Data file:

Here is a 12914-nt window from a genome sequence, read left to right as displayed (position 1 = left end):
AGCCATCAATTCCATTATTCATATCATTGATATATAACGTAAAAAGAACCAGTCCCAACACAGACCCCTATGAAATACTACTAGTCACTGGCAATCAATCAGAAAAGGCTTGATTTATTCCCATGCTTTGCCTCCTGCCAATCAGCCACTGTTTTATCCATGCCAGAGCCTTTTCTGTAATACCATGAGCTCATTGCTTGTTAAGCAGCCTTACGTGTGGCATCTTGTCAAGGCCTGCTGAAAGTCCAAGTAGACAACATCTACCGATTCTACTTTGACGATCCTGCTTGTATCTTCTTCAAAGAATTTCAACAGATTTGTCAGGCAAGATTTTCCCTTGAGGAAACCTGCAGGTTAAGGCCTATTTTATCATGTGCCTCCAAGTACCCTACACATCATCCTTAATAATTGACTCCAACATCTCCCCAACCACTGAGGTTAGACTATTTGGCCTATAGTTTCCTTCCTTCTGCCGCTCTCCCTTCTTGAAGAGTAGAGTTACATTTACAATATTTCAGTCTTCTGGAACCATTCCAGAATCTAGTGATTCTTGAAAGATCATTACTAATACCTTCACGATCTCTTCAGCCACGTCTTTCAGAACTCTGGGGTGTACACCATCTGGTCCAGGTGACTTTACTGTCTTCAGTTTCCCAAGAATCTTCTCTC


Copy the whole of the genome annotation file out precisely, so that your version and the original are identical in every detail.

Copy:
Here is a 12914-nt window from a genome sequence, read left to right as displayed (position 1 = left end):
AGCCATCAATTCCATTATTCATATCATTGATATATAACGTAAAAAGAACCAGTCCCAACACAGACCCCTATGAAATACTACTAGTCACTGGCAATCAATCAGAAAAGGCTTGATTTATTCCCATGCTTTGCCTCCTGCCAATCAGCCACTGTTTTATCCATGCCAGAGCCTTTTCTGTAATACCATGAGCTCATTGCTTGTTAAGCAGCCTTACGTGTGGCATCTTGTCAAGGCCTGCTGAAAGTCCAAGTAGACAACATCTACCGATTCTACTTTGACGATCCTGCTTGTATCTTCTTCAAAGAATTTCAACAGATTTGTCAGGCAAGATTTTCCCTTGAGGAAACCTGCAGGTTAAGGCCTATTTTATCATGTGCCTCCAAGTACCCTACACATCATCCTTAATAATTGACTCCAACATCTCCCCAACCACTGAGGTTAGACTATTTGGCCTATAGTTTCCTTCCTTCTGCCGCTCTCCCTTCTTGAAGAGTAGAGTTACATTTACAATATTTCAGTCTTCTGGAACCATTCCAGAATCTAGTGATTCTTGAAAGATCATTACTAATACCTTCACGATCTCTTCAGCCACGTCTTTCAGAACTCTGGGGTGTACACCATCTGGTCCAGGTGACTTTACTGTCTTCAGTTTCCCAAGAATCTTCTCTC